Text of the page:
The foregoing discussion of the disclosure has been presented for purposes of illustration and description. The foregoing is not intended to limit the disclosure to the form or forms disclosed herein. In the foregoing Detailed Description for example, various features of the disclosure are grouped together in one or more embodiments for the purpose of streamlining the disclosure. This method of disclosure is not to be interpreted as reflecting an intention that the claimed disclosure requires more features than are expressly recited in each claim. Rather, as the following claims reflect, inventive aspects lie in less than all features of a single foregoing disclosed embodiment. Thus, the following claims are hereby incorporated into this Detailed Description, with each claim standing on its own as a separate preferred embodiment of the disclosure.

Moreover, though the present disclosure has included description of one or more embodiments and certain variations and modifications, other variations and modifications are within the scope of the disclosure, e.g., as may be within the skill and knowledge of those in the art, after understanding the present disclosure. It is intended to obtain rights which include alternative embodiments to the extent permitted, including alternate, interchangeable and/or equivalent structures, functions, ranges or steps to those claimed, whether or not such alternate, interchangeable and/or equivalent structures, functions, ranges or steps are disclosed herein, and without intending to publicly dedicate any patentable subject matter.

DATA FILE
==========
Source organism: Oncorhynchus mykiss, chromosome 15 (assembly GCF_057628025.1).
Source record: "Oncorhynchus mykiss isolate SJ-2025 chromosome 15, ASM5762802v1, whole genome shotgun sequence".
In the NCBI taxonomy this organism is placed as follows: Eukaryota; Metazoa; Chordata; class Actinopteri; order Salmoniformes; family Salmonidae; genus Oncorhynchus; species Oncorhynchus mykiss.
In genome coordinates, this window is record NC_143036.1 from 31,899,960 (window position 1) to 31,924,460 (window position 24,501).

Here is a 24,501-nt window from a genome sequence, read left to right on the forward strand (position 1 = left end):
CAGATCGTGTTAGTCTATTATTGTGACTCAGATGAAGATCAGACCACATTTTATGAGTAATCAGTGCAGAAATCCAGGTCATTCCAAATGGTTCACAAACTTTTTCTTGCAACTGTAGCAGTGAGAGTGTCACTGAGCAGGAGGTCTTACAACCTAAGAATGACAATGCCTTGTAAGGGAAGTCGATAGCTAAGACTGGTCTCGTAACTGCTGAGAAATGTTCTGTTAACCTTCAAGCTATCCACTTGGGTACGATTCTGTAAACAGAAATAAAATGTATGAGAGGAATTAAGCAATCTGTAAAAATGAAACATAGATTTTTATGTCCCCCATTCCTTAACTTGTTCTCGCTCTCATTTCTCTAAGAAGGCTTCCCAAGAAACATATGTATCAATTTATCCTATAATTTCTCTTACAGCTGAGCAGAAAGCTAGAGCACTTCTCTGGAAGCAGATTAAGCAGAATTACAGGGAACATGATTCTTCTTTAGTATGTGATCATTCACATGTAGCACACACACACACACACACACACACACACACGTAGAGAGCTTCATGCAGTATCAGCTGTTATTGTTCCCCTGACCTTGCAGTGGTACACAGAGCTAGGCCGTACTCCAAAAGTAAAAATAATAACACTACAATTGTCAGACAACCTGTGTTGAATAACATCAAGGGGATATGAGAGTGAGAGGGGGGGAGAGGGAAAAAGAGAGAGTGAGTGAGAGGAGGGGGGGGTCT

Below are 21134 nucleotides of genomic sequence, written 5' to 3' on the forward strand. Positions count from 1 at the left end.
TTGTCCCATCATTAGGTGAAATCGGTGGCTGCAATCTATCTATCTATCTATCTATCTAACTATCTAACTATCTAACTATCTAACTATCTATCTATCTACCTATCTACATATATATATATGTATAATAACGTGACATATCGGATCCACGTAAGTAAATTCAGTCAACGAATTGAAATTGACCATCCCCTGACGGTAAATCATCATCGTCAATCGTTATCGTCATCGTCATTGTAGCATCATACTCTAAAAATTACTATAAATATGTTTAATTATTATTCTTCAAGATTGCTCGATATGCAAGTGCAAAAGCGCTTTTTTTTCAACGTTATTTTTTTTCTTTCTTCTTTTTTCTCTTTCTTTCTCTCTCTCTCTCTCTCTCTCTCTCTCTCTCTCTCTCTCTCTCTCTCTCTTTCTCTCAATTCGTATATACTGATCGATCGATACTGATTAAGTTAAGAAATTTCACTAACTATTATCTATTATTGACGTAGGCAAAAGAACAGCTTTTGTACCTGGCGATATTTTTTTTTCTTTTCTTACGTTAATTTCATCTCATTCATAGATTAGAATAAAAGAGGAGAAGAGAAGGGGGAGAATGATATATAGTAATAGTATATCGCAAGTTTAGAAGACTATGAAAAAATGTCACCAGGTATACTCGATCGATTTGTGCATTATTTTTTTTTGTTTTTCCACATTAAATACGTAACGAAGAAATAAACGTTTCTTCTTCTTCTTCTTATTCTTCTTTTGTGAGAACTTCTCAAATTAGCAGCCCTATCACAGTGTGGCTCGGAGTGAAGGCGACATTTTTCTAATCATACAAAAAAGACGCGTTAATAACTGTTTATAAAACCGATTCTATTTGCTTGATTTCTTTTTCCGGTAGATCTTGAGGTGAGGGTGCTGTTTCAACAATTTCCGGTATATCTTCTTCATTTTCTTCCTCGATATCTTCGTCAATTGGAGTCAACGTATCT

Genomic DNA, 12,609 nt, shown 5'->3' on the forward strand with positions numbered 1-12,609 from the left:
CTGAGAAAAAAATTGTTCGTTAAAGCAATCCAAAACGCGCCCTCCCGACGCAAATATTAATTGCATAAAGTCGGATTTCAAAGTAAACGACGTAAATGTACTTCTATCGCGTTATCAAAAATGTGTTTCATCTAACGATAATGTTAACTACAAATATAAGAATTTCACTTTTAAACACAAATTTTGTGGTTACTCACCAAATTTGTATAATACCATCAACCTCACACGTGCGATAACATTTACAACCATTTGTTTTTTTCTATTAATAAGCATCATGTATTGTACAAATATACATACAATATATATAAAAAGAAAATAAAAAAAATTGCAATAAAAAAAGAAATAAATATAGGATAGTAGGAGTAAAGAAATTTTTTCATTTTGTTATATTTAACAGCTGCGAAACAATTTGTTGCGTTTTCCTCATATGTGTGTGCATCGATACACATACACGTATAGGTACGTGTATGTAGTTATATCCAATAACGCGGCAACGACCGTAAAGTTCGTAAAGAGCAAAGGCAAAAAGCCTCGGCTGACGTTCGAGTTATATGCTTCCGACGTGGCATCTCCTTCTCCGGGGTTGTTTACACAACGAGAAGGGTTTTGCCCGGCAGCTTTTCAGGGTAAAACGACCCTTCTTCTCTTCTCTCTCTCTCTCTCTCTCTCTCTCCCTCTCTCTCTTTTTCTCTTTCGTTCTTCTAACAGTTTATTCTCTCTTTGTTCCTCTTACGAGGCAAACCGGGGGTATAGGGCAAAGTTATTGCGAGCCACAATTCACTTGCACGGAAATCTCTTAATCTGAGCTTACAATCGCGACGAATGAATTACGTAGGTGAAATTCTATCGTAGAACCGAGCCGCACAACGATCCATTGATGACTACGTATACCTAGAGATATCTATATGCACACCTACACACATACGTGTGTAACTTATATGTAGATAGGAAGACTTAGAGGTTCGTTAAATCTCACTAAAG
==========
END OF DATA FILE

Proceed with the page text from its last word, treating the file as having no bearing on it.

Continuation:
Patent Citations
Cited PatentFiling datePublication dateApplicantTitle
US2478522 *5 Jan 19469 Aug 1949Buskirk Elmore ECleaner for power-driven rotary hand tools, especially dental burrs
US3044089 *27 Feb 196117 Jul 1962Gadget Of The Month Club IncGolf ball washer
US50930792 Mar 19893 Mar 1992Bakaitis Teresa LSterilization apparatus and related process
US5308406 *14 Dec 19923 May 1994Joan WallockCleaning of health care instruments
US5384933 *4 May 199431 Jan 1995Wang; Ping-ShiPants cleaning and sterilizing apparatus
US547170613 Oct 19935 Dec 1995James M. LeuMeans for cleaning of health care instruments
US674542425 Sep 20028 Jun 2004Cluball Cleaner LlcPortable golf ball and club cleaning device
US690824721 May 200421 Jun 2005David P. GomezGolf ball cleaning apparatus
US751859820 Sep 200514 Apr 2009Hwa Ying Industrial Co., Ltd.Retraction mechanism of light pen
US76586104 Mar 20049 Feb 2010Align Technology, Inc.Systems and methods for fabricating a dental template with a 3-D object placement
US784435619 Jul 200630 Nov 2010Align Technology, Inc.System and method for automatic construction of orthodontic reference objects